The Mass, too, is an Epiphany celebration at every point of the liturgical year.  Because when we’re attentive to the Word of God and the prayer of the Mass, we can’t possibly miss Jesus present among us.  So Pope Francis on this Sunday of the Word of God encourages us to devote ourselves to God’s word: to join a Bible study – we have that here at Saint Mary’s, to help others break open the word by leading that part of the RCIA, to teaching the scriptures to children in our school and religious education programs, to proclaiming the Word at Mass.  Do any one of those things, sisters and brothers, and I guarantee you’ll grow in your knowledge of scripture.  And, turning a famous saying of Saint Jerome around to the positive, knowledge of scripture is knowledge of Christ.

Jesus came to be good news for us.  He is the Word of God incarnate among us, not just two thousand years ago, but even now if we would give ourselves over to loving the scriptures.  So for those of us who feel like every day is a struggle of some sort, and who wonder if this life really means anything, the Good news is that Jesus has come to give meaning to our struggles and to walk with us as we go through them. For those of us who are called to ministries for which we might feel unqualified – as catechists, Eucharistic Ministers, Lectors, RCIA team members, small group leaders or retreat leaders – we can look to the Apostles and see that those fishermen were transformed from the darkness of their limited life to the light of what they were able to accomplish in Christ Jesus. Wherever we feel darkness in our lives, the Good News for us is that Christ’s Epiphany – his manifestation into our world and into our lives – has overcome all that.

As the Psalmist sings for us today, the Lord truly is our light and our salvation.

Categories
Homilies Saints

Saint Francis de Sales, Bishop and Doctor of the Church

Saint Francis de Sales was born in the Savoy region of France-Italy in 1567.  His priesthood had him work diligently for the restoration of Catholicism in his homeland, reclaiming it from the clutches of the protestant reformation.  He became bishop of Geneva, and was known for his writings, work and example.  Astonishingly, he says that it took him 20 years to conquer his quick temper, a problem no one ever suspected he had, because he was known for his good nature and kindness.  His perennial meekness and sunny disposition won for him the title of “Gentleman Saint.”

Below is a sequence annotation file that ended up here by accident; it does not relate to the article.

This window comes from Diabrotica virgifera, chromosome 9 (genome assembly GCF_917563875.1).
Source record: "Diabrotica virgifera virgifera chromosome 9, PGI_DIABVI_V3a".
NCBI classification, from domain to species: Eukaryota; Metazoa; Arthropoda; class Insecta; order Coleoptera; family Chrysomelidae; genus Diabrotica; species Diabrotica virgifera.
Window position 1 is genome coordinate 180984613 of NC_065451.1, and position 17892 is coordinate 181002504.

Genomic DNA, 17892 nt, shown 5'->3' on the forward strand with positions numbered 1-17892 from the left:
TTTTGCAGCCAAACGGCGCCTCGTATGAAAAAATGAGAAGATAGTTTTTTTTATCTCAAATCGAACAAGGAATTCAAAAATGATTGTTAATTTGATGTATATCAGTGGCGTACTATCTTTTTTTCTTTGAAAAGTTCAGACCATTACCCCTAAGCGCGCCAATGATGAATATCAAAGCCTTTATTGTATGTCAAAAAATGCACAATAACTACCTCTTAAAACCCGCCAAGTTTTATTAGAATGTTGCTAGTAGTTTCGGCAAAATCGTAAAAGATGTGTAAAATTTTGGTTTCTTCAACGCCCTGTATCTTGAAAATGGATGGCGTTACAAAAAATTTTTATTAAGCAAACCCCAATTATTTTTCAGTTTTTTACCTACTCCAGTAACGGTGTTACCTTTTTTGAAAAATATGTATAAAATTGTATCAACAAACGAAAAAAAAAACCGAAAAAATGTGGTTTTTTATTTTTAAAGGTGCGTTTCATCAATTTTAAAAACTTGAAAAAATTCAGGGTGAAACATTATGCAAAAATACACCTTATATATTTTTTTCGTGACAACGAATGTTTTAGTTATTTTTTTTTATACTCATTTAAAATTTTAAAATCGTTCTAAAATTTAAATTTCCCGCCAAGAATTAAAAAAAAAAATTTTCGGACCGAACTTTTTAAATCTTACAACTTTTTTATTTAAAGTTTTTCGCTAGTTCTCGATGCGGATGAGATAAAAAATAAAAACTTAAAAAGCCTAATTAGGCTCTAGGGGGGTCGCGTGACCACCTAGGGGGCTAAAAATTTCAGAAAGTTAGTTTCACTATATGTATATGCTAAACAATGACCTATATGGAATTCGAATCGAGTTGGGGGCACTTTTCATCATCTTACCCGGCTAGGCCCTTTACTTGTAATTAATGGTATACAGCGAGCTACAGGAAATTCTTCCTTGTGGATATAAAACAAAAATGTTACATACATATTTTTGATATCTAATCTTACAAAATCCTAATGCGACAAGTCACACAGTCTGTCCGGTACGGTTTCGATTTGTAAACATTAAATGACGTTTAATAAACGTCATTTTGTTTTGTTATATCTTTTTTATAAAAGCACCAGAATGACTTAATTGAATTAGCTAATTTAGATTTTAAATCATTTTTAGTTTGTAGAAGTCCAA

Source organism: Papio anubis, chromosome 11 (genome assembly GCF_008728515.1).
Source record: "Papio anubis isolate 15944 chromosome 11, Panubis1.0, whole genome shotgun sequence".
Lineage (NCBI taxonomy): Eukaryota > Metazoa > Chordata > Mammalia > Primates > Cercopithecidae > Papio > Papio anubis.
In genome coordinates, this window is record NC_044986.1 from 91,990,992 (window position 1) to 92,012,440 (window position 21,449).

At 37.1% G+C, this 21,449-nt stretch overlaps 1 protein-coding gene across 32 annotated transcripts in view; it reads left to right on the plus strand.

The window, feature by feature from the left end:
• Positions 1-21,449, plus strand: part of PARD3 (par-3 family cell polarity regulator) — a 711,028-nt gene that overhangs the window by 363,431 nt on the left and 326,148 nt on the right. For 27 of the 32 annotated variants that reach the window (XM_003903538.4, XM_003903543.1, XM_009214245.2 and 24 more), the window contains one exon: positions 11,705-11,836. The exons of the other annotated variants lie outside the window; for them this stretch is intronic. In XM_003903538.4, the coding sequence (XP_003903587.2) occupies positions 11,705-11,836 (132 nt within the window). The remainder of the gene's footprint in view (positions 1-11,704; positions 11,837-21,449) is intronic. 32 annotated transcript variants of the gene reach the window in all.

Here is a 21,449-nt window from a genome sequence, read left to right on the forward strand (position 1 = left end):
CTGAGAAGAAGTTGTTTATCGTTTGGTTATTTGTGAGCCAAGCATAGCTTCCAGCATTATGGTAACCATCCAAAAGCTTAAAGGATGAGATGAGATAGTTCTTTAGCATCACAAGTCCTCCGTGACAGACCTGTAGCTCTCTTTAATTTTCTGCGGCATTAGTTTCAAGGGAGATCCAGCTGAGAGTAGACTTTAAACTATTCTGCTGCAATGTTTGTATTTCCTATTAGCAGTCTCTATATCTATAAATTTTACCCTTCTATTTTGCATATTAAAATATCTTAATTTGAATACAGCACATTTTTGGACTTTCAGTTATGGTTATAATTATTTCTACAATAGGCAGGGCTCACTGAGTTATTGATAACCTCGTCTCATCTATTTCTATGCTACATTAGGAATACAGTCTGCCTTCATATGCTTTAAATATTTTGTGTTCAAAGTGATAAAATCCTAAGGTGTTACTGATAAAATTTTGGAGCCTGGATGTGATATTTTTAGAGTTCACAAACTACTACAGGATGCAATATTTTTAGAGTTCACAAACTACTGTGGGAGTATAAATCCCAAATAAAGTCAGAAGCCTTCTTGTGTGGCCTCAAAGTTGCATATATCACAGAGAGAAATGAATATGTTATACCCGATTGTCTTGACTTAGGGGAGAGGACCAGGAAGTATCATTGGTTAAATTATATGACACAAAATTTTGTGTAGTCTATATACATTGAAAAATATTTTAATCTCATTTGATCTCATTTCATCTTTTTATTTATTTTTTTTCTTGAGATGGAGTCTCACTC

This is a quality that I’m sure we all wish more people had, and perhaps we wish we had it as well.  I know I have to work on that every day, or it would be easy to let the frustrations of running a large place like Saint Mary’s cause me to give in to anger.  So for all of us who seek to overcome a quick temper, or overcome the disposition to say something we wish we hadn’t, or the tendency to press “send” on a tersely-written email, Saint Francis de Sales is our patron.  Saint Francis is also known to be the patron of the deaf, since he devised a kind of sign language in order to teach the deaf about God.  His beautiful writings have inspired many in their faith and earned him the title of Doctor of the Church.

Saint Francis was known to work on behalf of the poor, and even to be something of an ascetic himself.  He encouraged devotion in every person, regardless of their walk in life.  He writes: “I say that devotion must be practiced in different ways by the nobleman and by the working man, by the servant and by the prince, by the widow, by the unmarried girl and by the married woman.  But even this distinction is not sufficient; for the practice of devotion must be adapted to the strength, to the occupation and to the duties of each one in particular.”

In a moment we will offer our gifts, and pray for gifts and grace to lead a holy life.  Following the example of Saint Francis de Sales, maybe we can call on God for meekness, and humility, and patience. As St. Francis de Sales tells us: “The person who possesses Christian meekness is affectionate and tender towards everyone: he is disposed to forgive and excuse the frailties of others; the goodness of his heart appears in a sweet affability that influences his words and actions, presents every object to his view in the most charitable and pleasing light.” Who wouldn’t want to look at the world that way?